As you enter there is a friendly Guide to explain where the three courts are situated and detail the exhibitions that are currently on display. Although there were no court sittings booked for the day I went, they are open for people to walk in and listen to. With an eclectic mix of history, exhibitions, law, art and architecture, the High Court of Australia is an interesting surprise.
With large foyer, ramps and levels there is a lot to explore.
There is an educational DVD to watch, explaining how the judicial system works. The High Court is the very last resort for people who have appealed their cases at lower courts around Australia. This court can hear a variety of cases from compensation claims and copyright arguments to criminal appeals, which makes it an eventful place to visit when the court is in session.
There are knowledgeable Guides at every court room and level who can answer your questions. The High Court was established in 1903 and the three Justices at the time had to travel from state to state to hear the cases in the Supreme Courts. The High Court of Australia was built in 1980 and now all the cases can be heard in the one location.
Court Room 1 was the biggest of them all, with seven Justices that sit over the court. As the Guide explained, all seven Justices (or "The Full Bench") make their own judgement at the end of each case, then the majority vote rules.
With floor to ceiling wood panelling for sound proofing, the court rooms are impressive in themselves.
In Courtroom 2, five of the full bench Justices sit for smaller cases, and Courtroom 3 (closed during my visit) is for cases that just require one Justice.
On the week day I visited there were school groups receiving tours and you are welcomed to sit at the back and listen as well. There is a lot of history to cover from 1903, including learning about the first three Justices – including ex Prime Minister Sir Edward Barton.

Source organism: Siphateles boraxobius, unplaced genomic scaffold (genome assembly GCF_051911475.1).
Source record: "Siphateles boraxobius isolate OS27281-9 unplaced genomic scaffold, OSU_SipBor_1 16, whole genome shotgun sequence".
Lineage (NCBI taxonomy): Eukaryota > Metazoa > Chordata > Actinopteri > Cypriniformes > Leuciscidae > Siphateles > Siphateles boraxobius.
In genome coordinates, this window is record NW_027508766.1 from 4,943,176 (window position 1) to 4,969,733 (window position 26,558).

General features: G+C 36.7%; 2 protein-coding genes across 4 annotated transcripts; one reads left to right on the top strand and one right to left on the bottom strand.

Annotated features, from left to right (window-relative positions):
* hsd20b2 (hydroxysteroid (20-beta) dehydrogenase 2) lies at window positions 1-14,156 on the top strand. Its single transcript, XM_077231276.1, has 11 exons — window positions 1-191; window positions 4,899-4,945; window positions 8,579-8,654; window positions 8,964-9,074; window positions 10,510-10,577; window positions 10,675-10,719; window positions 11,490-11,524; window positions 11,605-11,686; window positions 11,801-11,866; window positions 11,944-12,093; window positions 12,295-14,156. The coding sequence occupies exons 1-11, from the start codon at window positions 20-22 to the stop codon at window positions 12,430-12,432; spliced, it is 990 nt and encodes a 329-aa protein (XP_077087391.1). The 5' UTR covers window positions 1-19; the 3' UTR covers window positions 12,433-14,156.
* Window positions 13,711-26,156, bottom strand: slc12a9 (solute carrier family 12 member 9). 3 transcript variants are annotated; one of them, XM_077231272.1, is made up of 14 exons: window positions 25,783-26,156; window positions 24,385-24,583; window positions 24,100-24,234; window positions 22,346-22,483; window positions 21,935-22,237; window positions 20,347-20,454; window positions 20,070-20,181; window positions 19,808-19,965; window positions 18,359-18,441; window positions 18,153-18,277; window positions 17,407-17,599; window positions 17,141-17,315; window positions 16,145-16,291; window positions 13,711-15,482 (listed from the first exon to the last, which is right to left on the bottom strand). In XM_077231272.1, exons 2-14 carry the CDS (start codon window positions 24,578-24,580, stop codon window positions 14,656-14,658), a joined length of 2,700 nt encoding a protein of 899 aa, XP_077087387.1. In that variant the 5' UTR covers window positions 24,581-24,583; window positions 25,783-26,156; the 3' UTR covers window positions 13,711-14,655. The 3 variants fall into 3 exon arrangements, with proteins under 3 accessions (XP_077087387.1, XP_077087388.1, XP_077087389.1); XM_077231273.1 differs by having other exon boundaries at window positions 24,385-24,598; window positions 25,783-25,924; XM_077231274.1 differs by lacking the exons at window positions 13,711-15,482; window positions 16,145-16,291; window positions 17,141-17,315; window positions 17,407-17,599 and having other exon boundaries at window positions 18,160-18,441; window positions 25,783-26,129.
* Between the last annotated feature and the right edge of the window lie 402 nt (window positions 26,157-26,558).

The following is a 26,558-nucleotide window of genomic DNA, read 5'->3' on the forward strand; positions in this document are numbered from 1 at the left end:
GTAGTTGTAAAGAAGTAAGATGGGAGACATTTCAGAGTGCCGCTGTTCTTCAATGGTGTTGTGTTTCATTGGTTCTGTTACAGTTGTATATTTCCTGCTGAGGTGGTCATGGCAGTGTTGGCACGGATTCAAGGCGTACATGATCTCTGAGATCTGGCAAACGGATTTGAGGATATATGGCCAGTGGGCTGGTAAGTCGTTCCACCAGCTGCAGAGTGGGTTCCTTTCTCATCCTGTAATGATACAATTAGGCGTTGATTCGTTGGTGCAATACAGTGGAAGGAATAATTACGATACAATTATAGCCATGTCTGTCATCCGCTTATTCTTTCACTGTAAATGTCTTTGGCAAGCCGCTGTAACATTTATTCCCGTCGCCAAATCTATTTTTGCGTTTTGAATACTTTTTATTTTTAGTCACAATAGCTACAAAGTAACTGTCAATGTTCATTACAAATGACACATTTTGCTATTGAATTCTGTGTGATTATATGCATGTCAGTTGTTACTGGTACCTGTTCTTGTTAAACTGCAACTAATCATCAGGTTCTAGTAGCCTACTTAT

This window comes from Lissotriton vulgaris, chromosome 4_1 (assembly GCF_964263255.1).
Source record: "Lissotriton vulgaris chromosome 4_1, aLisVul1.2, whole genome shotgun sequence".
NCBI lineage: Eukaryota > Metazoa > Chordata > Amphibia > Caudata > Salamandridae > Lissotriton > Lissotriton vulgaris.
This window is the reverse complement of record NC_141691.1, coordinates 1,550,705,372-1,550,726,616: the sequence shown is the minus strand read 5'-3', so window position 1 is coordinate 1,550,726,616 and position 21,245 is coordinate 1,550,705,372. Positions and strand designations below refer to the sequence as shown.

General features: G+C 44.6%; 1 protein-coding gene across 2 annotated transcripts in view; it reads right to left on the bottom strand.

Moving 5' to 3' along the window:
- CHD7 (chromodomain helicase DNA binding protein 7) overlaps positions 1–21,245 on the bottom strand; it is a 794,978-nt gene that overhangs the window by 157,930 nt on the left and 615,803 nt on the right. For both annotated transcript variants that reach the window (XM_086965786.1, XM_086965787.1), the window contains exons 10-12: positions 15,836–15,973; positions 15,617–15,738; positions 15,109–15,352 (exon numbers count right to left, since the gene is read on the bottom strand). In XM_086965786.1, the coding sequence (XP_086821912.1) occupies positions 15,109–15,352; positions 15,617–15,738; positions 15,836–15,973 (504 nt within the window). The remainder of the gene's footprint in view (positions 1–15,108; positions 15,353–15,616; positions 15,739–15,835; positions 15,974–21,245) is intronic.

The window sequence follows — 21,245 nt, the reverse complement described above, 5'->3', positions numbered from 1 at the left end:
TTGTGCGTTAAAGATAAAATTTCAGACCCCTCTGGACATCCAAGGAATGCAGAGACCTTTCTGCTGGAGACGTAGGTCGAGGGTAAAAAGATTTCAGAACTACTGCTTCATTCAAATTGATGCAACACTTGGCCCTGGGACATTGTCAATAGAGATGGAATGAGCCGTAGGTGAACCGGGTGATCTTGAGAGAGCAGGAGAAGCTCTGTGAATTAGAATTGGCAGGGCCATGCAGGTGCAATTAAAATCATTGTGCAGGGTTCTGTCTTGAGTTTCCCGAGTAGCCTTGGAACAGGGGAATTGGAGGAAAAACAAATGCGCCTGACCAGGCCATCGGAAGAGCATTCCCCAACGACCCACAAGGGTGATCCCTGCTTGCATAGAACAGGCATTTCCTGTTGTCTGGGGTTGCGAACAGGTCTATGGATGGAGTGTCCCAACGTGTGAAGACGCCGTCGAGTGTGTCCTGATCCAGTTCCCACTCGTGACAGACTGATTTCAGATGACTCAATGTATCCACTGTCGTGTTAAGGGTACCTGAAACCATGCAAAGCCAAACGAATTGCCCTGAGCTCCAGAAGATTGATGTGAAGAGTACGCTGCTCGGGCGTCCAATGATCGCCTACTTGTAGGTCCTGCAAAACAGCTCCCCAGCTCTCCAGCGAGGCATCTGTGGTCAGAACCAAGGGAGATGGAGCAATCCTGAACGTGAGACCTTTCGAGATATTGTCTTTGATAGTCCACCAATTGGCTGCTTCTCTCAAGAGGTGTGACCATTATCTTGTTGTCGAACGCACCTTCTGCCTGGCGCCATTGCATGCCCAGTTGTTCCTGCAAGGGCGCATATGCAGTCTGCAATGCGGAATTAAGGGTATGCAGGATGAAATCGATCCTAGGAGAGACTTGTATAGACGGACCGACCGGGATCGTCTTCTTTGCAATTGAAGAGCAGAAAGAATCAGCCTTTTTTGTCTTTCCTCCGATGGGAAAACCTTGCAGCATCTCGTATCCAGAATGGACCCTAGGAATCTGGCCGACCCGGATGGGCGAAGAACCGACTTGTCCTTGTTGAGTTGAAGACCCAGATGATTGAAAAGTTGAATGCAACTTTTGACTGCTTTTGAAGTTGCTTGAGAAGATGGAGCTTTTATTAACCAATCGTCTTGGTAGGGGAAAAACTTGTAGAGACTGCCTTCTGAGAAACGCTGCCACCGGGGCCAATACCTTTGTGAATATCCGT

The building itself is a labyrinth of ramps and levels, with striking art to catch your attention. As you enter the Court, the Guide provides you with a brochure explaining the artworks in the building if you would like to learn more.
The Court also has exhibitions in the Public Hall, near the foyer as you walk in. During my visit there was a Magna Carta display, celebrating 800 years since the signing of the Magna Carta laws, with a replica on display.
The Magna Carta display which finishes the end of June, 2015.
The Court sits for two weeks a month (except for January and July) with court sitting times between 10:15am to 12:45pm and 2:15pm to 4:15pm. Check their website for the court calendar if you would like to watch the court in action.
There are a few rules of etiquette if you go to watch a case at The High Court. It is important to be silent and to remain in the courtroom for at least 10 minutes so there are not people constantly coming and going. They do not recommend taking babies or small children into the court sittings, as they require a silent gallery. They also request no mobile phones, electronic equipment or newspapers or documents that can rustle. A historical custom they still use is to bow upon entry and exit to the Courtroom when the court is in session, to show your respect.
If you have an hour or so free in your visits to Canberra's Museums and Galleries, be sure to allocate some time to The High Court of Australia. Located between the National Gallery and The Portrait Gallery it is a handy location to visit in between.
Although this experience may not sound interesting to some, it is surprising how this building and history of the Court will capture your interest as you wander around. With real court sittings, people with an interest in law will find it fascinating.
"The High Court of Australia" - an unexpected tourist attraction in Canberra's Parliamentary Triangle.
Although you can't take small children into the court sittings, they will enjoy the ramps!